Reports from Cairo that Hamas will join PLO [election planning/monitoring] commission

This is only a preliminary report… and is still Breaking News —

UPDATE: Nabil Shaath told journalists at a pre-Christmas in Bethlehem tonight [Thursday] that “I heard good news, basically, from Cairo … Hamas is willing to accept non-violence, basically, a long-term ‘hudna’, but they do not want us to talk about it very much … What these people in Gaza are really saying is that our right to armed struggle should not be abandoned, and we agree, but we choose not to exercise it”

The real question at stake in today’s meeting in Cairo was: will arrangements finally be made for Hamas to join the PLO, as previously agreed in Cairo in 2005 — and as suggested in a “reconciliation” agreement between Fatah and Hamas in late April, then encoded in a document signed in Cairo in early May?

Apparently, agreement on that has not yet been reached, but a small step has been taken to keep things moving — or to appear to keep things moving — in the right direction.

Today’s meeting of Palestinian political movements and “factions” in Cairo was chaired by Mahmoud Abbas, who is, simultaneously:
(1) Chairman of the Palestine Liberation Organization [PLO], recognized by the UN as the sole legitimate representative of the Palestinian people;
(2) head of the largest Palestinian political movement Fatah, and
(3) … um … well … despite the fact that the mandate ran out either in January 2009 or January 2010, depending on one’s legal view … is still President of the Palestinian Authority set up by agreement under terms of the Oslo Accords [+ subsequent practice] between the PLO and Israel.

Last night, in Cairo, there was a previously-unannounced meeting of Abbas and Hamas’ Politburo Chief Khaled Meshaal.

Until now, the major obstacle to Hamas joining the PLO has been the objection of Fatah.

The problem existed even prior to the mid-June 2007 Hamas military rout [in Ramallah, it was called a “military coup”] of Fatah/PA Preventive Security Forces from Gaza, but that sealed the present division. PA President Mahmoud Abbas immediately responded to this “military coup” with his own “political coup”, dissolving a short-lived [3 months, to be precise] “National Unity” government [negotiated in Mecca by Saudi Arabia] — which was, like the two prior governments formed in the wake of the 2006 elections, led by Ismail Haniyeh of Hamas. Hamas reportedly feared an imminent American backed military attack led by Fatah’s Mohammed Dahlan [then a star, now in disgrace].

In the aftermath, Abbas then set up an “Emergency Government”, and named Salam Fayyad as PA Prime Minister. The U.S. and other major donors celebrated with a major “love-in”, praising Fayyad, the American-trained Security Services, and showering Ramallah with donor funding.

Apart from that major rift, the core issue of contention about Hamas joining the PLO: Hamas wanted to have a proportion of seats in the PLO’s Palestine National Council [PNC] similiar to the proportion it won in the 2006 Palestine Legislative Council [PLC] elections = over 60%.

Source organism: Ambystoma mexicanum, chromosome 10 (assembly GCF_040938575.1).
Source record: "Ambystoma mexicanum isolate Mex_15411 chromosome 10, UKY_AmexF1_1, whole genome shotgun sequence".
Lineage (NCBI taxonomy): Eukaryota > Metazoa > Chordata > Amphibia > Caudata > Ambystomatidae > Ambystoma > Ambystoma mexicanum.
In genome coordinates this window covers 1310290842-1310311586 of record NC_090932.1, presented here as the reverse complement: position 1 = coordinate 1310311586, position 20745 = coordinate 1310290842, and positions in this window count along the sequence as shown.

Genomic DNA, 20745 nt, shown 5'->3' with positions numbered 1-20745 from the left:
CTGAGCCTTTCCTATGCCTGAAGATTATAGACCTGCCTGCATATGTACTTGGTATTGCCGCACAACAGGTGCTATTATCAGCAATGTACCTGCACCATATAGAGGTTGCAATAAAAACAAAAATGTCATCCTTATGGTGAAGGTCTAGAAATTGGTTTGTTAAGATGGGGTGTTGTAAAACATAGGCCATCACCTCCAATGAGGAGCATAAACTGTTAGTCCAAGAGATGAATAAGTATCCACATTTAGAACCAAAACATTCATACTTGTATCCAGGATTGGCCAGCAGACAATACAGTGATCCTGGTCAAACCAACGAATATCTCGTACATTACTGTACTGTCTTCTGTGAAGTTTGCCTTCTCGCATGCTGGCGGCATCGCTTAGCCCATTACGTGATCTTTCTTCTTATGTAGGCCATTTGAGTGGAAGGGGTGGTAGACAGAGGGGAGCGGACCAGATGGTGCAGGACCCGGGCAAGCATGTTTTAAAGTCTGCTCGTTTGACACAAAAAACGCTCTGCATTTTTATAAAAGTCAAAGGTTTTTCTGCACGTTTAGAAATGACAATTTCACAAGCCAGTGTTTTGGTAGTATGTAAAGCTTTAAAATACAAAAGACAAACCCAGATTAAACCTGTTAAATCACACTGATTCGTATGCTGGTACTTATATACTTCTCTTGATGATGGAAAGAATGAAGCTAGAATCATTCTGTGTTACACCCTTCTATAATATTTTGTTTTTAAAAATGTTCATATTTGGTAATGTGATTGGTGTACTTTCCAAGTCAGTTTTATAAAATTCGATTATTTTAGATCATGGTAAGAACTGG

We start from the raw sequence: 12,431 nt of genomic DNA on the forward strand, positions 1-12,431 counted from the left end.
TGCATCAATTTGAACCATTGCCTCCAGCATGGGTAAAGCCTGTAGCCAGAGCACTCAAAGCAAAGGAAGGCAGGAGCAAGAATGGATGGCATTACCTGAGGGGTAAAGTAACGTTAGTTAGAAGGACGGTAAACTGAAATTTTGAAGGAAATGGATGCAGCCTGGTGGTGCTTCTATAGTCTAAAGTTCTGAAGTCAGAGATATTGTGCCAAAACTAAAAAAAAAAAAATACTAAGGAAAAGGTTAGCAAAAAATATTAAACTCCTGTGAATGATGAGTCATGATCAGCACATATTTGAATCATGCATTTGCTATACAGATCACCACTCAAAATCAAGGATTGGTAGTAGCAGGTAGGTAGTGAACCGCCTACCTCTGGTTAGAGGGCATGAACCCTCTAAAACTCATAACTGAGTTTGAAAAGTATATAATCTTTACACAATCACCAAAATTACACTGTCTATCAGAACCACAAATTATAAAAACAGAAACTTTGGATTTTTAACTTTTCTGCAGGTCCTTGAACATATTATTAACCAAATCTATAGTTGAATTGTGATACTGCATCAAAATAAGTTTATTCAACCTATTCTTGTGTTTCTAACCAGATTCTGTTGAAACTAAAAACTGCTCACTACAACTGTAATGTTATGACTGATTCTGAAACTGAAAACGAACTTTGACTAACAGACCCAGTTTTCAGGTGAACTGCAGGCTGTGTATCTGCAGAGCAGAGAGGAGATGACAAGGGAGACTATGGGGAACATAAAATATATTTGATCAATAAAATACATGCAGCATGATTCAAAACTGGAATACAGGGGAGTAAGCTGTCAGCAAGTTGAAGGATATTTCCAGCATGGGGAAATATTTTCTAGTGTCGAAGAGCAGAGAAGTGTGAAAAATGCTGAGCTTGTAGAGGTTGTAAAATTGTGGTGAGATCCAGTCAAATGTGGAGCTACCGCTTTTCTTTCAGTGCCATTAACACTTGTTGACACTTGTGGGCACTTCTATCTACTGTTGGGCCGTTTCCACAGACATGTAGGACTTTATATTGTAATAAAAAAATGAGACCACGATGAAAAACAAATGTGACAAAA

For Fatah, furious that it lost a great deal of ground to Fatah in those 2006 elections, that was, and is, unthinkable.

The most Fatah could agree that Hamas deserves was about 25% maximum.

This is where the new elections come in. Not only has the term expired for the PA President + the PA’s PLC… Fatah is somehow hoping that Hamas will lose any new elections it participates in. This would have the felicitous effect of confirming the correctness of Fatah’s stand [which has prevented Hamas from joining the PLO so far, even if Hamas wanted to]: Fatah firmly believes that Hamas deserves less [preferably, much less] than a majority stake in the PNC.

Basically, the position still is: if Hamas joins the PLO, it will have be on Fatah’s terms, already explained by PLO Chairman [and Fatah leader] Abbas.

As Nabil Shaath said in his remarks to journalists in Bethlehem on Thursday night, if I understood him correctly: Hamas “has to go back to where it was in 2006, apologize to the Palestinian people [for the events of 2007], and abandon all pretense to representing the Palestinian people”…

Does anybody seriously think Hamas is going to apologize for what happened in 2007?

The incremental step announced so far in Cairo — Hamas joining a PLO committee on elections — appears to suggest that some progress in Palestinian reconciliation is being made. [After all, it is something demanded by most Palestinians].

At the same time, the step announced does not yet trespass over the limit suggested by the US, which has said that Hamas must not join any new Palestinian government until it has acceeded to all three conditions set by the Quartet [and by Israel]:
(1) recognition of Israel [Netanyahu has officially set the barrier even higher, at recognition of Israel as a Jewish state];
(2) an end to “terrorism”;
(3) acceptance of all prior PLO agreements and positions.

If there is Hamas participation in a new Palestinian government prior to fulfilling those conditions, the U.S. has threatened a cut off of humanitarian funding to the PA…